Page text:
On Friday, March 10, Silicon Valley Bank (SVB) went bankrupt, just 2 days after announcing difficulties.
What are the facts?
On Friday, March 10, Silicon Valley Bank (SVB) went bankrupt, just 2 days after announcing difficulties. This regional commercial bank is the 16th largest U.S. bank. This is the biggest bank failure since the subprime crisis in 2008. Subsequently, two other U.S. regional banks defaulted, and other medium and small banks have similarities.
The rate hikes led by the Fed (nearly 5% in 1 year) to curb inflation, although having a positive impact on banks’ revenues, have mainly affected the value of fixed-rate bonds held by them. With the normalization of rates, investors wanted to recover their cash from current accounts with no or low remuneration to reinvest them at more attractive yield.
SVB Bank was forced to sell unhedged bonds to meet the $5bn of liquidity demand, with substantial losses ($1.8bn).
In addition, there is risk-taking on asset-liability management, allowed by lighter regulations for US banks whose balance sheet size does not exceed $ 250 billion.
Should we fear contagion?
To protect US technology companies, clients of SVB, the US central bank (Fed) and the Federal Deposit Insurance Corporation (FDIC), the two regulators of the US banking system, have sent an extremely strong message by putting in place:
- An extension of coverage to uninsured deposits, beyond the regulatory $250,000
- A 1-year liquidity support program, in exchange for securities at face value so that banks can cope with deposit leaks without crystallizing their losses.
In addition to the quick reaction of the Fed unlike 2008, the situation of the major American banks, and even more so in Europe, is very far from that of the subprime crisis:
- Prudential rules have increased for large US banks (more than $250 billion in assets) and European banks with much higher levels of liquidity requirements.
- European banks have diversified and stable deposits, hedge their bond exposures more widely and have stricter asset-liability management.
- European banks largely withdrew from the US banking market after the 2008 crisis following tighter regulations.
We consider that the very specific nature of SVB (start-up financing with few stable deposits and weak regulatory supervision) and the responses of monetary and political authorities make it possible to remove the risk of contagion to the entire sector.
What are the impacts on the markets?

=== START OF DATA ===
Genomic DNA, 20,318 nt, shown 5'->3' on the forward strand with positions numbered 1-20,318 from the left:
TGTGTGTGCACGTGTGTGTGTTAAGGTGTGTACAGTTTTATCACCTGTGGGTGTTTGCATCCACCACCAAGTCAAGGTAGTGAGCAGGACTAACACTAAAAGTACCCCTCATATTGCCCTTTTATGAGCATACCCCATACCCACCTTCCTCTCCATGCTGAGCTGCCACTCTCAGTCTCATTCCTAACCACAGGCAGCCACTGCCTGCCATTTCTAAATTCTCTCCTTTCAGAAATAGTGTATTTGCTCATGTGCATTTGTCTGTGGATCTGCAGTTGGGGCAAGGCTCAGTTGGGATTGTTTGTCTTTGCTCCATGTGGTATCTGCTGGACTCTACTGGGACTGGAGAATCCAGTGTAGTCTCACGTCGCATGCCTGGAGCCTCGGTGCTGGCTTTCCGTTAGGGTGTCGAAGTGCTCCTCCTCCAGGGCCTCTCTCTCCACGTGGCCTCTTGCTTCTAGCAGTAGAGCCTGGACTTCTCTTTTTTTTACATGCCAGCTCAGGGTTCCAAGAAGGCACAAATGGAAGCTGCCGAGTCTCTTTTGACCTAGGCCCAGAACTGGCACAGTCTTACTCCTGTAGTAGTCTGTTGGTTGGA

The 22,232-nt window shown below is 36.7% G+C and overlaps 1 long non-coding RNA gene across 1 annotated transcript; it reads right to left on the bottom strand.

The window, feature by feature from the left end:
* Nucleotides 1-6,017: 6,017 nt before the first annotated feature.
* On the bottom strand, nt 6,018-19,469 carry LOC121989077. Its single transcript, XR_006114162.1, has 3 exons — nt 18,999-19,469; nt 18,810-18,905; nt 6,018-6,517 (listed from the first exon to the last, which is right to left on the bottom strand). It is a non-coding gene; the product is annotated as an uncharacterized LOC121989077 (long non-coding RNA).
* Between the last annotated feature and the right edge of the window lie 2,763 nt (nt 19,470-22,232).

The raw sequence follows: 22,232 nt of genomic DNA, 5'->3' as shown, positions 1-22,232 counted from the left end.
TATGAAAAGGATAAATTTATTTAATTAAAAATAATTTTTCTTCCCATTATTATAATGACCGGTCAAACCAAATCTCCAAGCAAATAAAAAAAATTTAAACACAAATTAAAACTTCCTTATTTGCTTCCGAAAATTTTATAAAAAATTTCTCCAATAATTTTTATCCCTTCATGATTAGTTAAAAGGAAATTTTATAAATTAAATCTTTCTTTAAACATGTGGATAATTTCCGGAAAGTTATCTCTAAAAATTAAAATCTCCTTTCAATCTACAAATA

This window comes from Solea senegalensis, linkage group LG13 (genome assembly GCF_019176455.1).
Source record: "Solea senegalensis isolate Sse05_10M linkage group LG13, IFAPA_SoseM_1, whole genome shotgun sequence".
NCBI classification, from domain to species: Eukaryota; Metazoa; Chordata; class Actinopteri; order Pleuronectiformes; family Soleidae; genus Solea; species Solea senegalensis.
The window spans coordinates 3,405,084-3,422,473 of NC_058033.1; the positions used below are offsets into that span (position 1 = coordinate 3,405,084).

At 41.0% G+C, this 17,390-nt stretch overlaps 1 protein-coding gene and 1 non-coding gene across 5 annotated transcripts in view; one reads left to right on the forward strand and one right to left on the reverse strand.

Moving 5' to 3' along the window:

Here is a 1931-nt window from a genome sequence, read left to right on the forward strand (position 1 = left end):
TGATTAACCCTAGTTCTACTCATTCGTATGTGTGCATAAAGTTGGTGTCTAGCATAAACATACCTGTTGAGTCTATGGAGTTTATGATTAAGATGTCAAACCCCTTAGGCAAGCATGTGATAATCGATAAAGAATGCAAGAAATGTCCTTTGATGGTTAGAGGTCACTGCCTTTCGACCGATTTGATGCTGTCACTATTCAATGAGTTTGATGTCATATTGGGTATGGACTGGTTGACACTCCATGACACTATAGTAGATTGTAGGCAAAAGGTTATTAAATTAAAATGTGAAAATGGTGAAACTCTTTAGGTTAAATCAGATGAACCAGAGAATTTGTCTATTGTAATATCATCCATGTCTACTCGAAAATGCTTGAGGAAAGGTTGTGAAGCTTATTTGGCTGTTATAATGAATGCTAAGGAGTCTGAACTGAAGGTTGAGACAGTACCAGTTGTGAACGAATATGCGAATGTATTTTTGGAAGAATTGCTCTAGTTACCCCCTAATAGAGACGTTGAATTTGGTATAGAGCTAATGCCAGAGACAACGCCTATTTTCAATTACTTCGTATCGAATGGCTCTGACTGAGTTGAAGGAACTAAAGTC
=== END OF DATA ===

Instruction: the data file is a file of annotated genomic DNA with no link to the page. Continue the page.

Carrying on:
Volatility has made a comeback, particularly in the interest rate markets.
On Monday alone, German 10-year interest rates fell by 0.25%, by 0.10% in the United States and by 0.06% in Japan. US short-term rates (2 years) fell by 0.9% in 3 days, the third largest decline in 1 century.
The path reversed on Tuesday, with a rise of nearly 0.16% on the German 10-year.
Central banks’ terminal rate expectations have also been revised down to 3.30% for 6 months for the ECB (vs 4.10% 1 week ago) and 4.40% for the Fed (vs 5.70%).
The Credit market also tightened, with a spread of +50 basis points for the iTraxx CrossOver Index and +10 basis points for the iTraxx Main Index. These movements were mainly driven by senior and subordinated financial debt with +18 and +37 basis points respectively.
In the equity market, the US regional bank sector fell by -10% and -6% for European banks. The technology sector is holding up well following the Fed’s announcements.
Can this bankruptcy call into question the pace of rate increases?
On the day of the announcement of SVB’s bankruptcy, interest rate markets relaxed, suggesting that investors were anticipating a temporary halt or even a decline in monetary tightening.
The unprecedented scale of the movement was fueled by very large hedge fund positions on the rise in the 2-year rate in the United States that had to be unwound urgently. This technical phenomenon will not be sustainable.
The inflation levels published on Tuesday, March 14 in the United States at 6% year-on-year do not show a sustainable slowdown in inflation. The same is true in Europe.
Inflationary forces, driven by a tight labour market and expansionary fiscal policies, are likely to maintain pressure on central banks, which should reaffirm their determination to continue the fight against inflation, even if the pace of interest rate hikes could slow.
Confidence in the banking sector is nevertheless fragile, as we have seen in many crises. We remain very attentive to the risk of contagion to the rest of the banking sector, which is not our central scenario, but which would call into question the pace of rate hikes and growth.